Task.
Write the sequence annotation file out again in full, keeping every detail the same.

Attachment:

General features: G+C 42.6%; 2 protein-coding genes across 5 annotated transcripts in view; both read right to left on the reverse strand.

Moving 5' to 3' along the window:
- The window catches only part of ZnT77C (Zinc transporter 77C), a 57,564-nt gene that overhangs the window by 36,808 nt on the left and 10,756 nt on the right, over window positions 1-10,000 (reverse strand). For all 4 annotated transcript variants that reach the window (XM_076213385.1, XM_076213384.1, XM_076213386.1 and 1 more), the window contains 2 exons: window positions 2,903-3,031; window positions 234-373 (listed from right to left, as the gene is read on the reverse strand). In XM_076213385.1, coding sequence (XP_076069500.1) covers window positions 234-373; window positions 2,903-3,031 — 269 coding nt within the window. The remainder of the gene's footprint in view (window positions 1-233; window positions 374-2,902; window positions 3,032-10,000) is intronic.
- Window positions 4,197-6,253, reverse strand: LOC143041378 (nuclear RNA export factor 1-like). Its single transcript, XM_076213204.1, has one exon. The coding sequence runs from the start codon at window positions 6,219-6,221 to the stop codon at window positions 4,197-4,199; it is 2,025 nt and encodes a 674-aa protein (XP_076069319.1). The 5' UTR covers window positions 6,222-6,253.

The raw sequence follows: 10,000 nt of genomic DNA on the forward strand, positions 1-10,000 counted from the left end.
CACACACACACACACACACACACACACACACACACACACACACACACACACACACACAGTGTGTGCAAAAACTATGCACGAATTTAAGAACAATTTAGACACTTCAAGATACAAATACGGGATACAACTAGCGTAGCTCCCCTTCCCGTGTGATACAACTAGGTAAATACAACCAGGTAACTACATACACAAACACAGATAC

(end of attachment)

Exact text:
General features: G+C 42.6%; 2 protein-coding genes across 5 annotated transcripts in view; both read right to left on the reverse strand.

Moving 5' to 3' along the window:
- The window catches only part of ZnT77C (Zinc transporter 77C), a 57,564-nt gene that overhangs the window by 36,808 nt on the left and 10,756 nt on the right, over window positions 1-10,000 (reverse strand). For all 4 annotated transcript variants that reach the window (XM_076213385.1, XM_076213384.1, XM_076213386.1 and 1 more), the window contains 2 exons: window positions 2,903-3,031; window positions 234-373 (listed from right to left, as the gene is read on the reverse strand). In XM_076213385.1, coding sequence (XP_076069500.1) covers window positions 234-373; window positions 2,903-3,031 — 269 coding nt within the window. The remainder of the gene's footprint in view (window positions 1-233; window positions 374-2,902; window positions 3,032-10,000) is intronic.
- Window positions 4,197-6,253, reverse strand: LOC143041378 (nuclear RNA export factor 1-like). Its single transcript, XM_076213204.1, has one exon. The coding sequence runs from the start codon at window positions 6,219-6,221 to the stop codon at window positions 4,197-4,199; it is 2,025 nt and encodes a 674-aa protein (XP_076069319.1). The 5' UTR covers window positions 6,222-6,253.

The raw sequence follows: 10,000 nt of genomic DNA on the forward strand, positions 1-10,000 counted from the left end.
CACACACACACACACACACACACACACACACACACACACACACACACACACACACACAGTGTGTGCAAAAACTATGCACGAATTTAAGAACAATTTAGACACTTCAAGATACAAATACGGGATACAACTAGCGTAGCTCCCCTTCCCGTGTGATACAACTAGGTAAATACAACCAGGTAACTACATACACAAACACAGATAC